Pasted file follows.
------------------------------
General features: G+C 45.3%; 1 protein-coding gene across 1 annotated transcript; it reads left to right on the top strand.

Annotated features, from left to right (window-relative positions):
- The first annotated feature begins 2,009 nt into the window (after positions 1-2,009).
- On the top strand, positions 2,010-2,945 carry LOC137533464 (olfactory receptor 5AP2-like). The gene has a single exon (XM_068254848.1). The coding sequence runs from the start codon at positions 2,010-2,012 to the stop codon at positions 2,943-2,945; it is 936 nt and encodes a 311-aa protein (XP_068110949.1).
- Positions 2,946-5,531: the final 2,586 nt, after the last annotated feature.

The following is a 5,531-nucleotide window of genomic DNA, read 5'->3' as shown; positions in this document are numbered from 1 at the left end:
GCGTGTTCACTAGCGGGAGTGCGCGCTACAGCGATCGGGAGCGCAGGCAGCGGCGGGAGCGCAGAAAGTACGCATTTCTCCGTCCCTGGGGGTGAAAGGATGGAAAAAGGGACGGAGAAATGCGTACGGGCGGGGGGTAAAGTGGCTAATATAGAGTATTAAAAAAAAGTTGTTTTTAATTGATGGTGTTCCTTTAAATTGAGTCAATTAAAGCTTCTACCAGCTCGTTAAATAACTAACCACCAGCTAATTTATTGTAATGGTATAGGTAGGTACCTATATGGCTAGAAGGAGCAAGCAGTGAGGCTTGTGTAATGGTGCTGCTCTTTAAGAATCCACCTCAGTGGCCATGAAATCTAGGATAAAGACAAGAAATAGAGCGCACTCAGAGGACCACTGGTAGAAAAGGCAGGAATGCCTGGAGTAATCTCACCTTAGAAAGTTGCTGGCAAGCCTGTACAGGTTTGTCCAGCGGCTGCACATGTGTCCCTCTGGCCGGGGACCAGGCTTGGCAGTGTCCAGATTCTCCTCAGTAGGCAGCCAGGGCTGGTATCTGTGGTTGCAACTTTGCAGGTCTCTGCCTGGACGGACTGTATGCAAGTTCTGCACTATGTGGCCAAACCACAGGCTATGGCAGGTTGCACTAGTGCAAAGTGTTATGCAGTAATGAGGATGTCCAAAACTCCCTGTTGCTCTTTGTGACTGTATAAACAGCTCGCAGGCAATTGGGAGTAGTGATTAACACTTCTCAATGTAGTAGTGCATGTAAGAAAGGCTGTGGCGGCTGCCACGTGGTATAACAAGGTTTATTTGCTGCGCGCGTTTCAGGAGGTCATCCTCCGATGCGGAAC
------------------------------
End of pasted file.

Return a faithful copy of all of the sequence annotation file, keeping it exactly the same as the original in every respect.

General features: G+C 45.3%; 1 protein-coding gene across 1 annotated transcript; it reads left to right on the top strand.

Annotated features, from left to right (window-relative positions):
- The first annotated feature begins 2,009 nt into the window (after positions 1-2,009).
- On the top strand, positions 2,010-2,945 carry LOC137533464 (olfactory receptor 5AP2-like). The gene has a single exon (XM_068254848.1). The coding sequence runs from the start codon at positions 2,010-2,012 to the stop codon at positions 2,943-2,945; it is 936 nt and encodes a 311-aa protein (XP_068110949.1).
- Positions 2,946-5,531: the final 2,586 nt, after the last annotated feature.

The following is a 5,531-nucleotide window of genomic DNA, read 5'->3' as shown; positions in this document are numbered from 1 at the left end:
GCGTGTTCACTAGCGGGAGTGCGCGCTACAGCGATCGGGAGCGCAGGCAGCGGCGGGAGCGCAGAAAGTACGCATTTCTCCGTCCCTGGGGGTGAAAGGATGGAAAAAGGGACGGAGAAATGCGTACGGGCGGGGGGTAAAGTGGCTAATATAGAGTATTAAAAAAAAGTTGTTTTTAATTGATGGTGTTCCTTTAAATTGAGTCAATTAAAGCTTCTACCAGCTCGTTAAATAACTAACCACCAGCTAATTTATTGTAATGGTATAGGTAGGTACCTATATGGCTAGAAGGAGCAAGCAGTGAGGCTTGTGTAATGGTGCTGCTCTTTAAGAATCCACCTCAGTGGCCATGAAATCTAGGATAAAGACAAGAAATAGAGCGCACTCAGAGGACCACTGGTAGAAAAGGCAGGAATGCCTGGAGTAATCTCACCTTAGAAAGTTGCTGGCAAGCCTGTACAGGTTTGTCCAGCGGCTGCACATGTGTCCCTCTGGCCGGGGACCAGGCTTGGCAGTGTCCAGATTCTCCTCAGTAGGCAGCCAGGGCTGGTATCTGTGGTTGCAACTTTGCAGGTCTCTGCCTGGACGGACTGTATGCAAGTTCTGCACTATGTGGCCAAACCACAGGCTATGGCAGGTTGCACTAGTGCAAAGTGTTATGCAGTAATGAGGATGTCCAAAACTCCCTGTTGCTCTTTGTGACTGTATAAACAGCTCGCAGGCAATTGGGAGTAGTGATTAACACTTCTCAATGTAGTAGTGCATGTAAGAAAGGCTGTGGCGGCTGCCACGTGGTATAACAAGGTTTATTTGCTGCGCGCGTTTCAGGAGGTCATCCTCCGATGCGGAAC